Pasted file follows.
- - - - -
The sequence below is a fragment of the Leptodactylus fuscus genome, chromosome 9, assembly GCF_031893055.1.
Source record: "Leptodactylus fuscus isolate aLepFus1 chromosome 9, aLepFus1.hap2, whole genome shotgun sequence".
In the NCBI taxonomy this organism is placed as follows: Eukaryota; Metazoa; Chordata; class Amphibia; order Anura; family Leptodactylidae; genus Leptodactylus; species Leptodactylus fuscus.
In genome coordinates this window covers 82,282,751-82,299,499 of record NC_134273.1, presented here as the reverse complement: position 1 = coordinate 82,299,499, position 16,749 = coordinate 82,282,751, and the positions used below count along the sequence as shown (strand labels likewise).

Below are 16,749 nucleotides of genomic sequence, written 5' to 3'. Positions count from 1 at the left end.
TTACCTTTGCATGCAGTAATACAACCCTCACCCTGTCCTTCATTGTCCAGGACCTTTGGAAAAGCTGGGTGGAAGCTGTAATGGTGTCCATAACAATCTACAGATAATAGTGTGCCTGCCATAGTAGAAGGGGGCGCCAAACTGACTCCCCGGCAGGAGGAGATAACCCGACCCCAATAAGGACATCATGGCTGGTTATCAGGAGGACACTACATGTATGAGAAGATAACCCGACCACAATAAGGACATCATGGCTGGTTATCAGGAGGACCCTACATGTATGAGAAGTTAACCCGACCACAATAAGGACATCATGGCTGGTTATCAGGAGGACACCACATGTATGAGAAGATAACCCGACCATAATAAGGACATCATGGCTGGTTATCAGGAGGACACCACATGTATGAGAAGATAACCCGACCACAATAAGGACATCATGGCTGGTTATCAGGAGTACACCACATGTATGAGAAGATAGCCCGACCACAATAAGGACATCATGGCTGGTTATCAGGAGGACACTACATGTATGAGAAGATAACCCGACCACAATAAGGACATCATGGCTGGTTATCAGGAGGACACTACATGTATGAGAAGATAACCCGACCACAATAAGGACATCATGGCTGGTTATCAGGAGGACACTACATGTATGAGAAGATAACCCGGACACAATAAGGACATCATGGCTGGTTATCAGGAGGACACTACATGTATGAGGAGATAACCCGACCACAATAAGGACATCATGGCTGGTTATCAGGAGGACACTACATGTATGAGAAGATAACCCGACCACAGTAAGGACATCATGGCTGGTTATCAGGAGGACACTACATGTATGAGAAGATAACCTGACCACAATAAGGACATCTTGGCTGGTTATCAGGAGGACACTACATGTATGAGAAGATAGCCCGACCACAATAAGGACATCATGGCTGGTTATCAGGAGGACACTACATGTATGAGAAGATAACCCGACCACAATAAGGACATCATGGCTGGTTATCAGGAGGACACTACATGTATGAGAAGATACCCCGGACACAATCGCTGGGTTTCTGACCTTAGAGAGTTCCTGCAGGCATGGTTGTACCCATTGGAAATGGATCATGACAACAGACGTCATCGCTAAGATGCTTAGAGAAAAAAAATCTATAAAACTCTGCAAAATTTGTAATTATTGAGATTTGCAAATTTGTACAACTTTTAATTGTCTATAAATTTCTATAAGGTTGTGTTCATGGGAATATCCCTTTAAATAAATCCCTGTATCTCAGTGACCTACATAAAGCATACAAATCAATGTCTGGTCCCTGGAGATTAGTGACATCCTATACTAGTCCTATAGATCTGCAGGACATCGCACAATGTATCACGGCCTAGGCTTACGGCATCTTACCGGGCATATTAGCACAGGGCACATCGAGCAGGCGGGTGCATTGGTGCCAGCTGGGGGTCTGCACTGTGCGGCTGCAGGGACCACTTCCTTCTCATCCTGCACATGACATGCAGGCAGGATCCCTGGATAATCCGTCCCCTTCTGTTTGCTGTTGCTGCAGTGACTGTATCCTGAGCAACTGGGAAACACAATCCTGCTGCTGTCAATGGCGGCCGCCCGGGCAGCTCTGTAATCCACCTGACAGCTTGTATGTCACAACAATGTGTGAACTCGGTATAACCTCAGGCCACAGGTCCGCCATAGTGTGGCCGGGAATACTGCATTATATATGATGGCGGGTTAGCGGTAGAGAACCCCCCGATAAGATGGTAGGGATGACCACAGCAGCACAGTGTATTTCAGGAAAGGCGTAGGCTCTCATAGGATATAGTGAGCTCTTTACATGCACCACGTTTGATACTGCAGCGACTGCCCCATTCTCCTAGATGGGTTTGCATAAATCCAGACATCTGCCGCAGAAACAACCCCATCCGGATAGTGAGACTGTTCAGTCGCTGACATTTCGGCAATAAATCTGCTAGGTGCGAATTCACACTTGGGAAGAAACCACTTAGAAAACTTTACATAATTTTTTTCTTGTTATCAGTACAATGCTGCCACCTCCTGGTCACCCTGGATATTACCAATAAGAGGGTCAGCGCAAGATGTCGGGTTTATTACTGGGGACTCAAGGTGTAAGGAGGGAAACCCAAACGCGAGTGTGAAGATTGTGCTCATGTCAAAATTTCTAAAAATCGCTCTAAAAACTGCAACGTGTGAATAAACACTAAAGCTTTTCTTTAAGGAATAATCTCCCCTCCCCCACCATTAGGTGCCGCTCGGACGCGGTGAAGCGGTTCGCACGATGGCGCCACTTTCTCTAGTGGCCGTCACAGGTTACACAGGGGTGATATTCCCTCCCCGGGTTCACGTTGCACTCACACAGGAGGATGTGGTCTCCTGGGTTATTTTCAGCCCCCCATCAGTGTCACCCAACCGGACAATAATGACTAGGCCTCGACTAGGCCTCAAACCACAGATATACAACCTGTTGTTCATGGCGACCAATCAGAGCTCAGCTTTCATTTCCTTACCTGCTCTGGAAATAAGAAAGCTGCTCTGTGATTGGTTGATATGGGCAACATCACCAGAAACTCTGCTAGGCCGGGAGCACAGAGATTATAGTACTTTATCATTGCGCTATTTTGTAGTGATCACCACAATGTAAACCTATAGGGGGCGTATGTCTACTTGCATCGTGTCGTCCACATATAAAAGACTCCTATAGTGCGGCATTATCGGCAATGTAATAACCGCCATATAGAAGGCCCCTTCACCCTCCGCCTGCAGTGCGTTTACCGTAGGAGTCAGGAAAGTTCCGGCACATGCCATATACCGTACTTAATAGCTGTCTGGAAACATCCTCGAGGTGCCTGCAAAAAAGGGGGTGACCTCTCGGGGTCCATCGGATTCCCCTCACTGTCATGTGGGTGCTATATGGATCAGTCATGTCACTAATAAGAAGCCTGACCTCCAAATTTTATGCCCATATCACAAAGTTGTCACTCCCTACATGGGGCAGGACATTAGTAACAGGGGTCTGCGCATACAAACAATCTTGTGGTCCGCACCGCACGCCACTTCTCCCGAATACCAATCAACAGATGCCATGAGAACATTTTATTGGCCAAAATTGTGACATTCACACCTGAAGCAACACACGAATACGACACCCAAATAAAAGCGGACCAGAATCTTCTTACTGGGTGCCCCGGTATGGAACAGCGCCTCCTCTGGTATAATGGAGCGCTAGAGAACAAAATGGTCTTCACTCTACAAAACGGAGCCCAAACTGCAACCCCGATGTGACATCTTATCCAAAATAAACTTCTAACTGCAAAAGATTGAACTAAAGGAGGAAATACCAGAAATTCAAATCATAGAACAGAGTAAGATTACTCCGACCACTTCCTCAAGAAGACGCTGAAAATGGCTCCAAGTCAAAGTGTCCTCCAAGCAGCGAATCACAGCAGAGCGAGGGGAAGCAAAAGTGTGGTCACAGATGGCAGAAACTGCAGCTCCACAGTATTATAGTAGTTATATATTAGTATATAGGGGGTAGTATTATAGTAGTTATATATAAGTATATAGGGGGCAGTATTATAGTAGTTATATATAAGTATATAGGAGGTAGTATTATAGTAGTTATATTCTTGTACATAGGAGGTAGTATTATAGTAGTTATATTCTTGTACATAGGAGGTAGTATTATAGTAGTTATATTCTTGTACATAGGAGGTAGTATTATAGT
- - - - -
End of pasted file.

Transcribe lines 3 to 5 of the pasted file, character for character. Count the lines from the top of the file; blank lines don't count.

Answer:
In the NCBI taxonomy this organism is placed as follows: Eukaryota; Metazoa; Chordata; class Amphibia; order Anura; family Leptodactylidae; genus Leptodactylus; species Leptodactylus fuscus.
In genome coordinates this window covers 82,282,751-82,299,499 of record NC_134273.1, presented here as the reverse complement: position 1 = coordinate 82,299,499, position 16,749 = coordinate 82,282,751, and the positions used below count along the sequence as shown (strand labels likewise).

Below are 16,749 nucleotides of genomic sequence, written 5' to 3'. Positions count from 1 at the left end.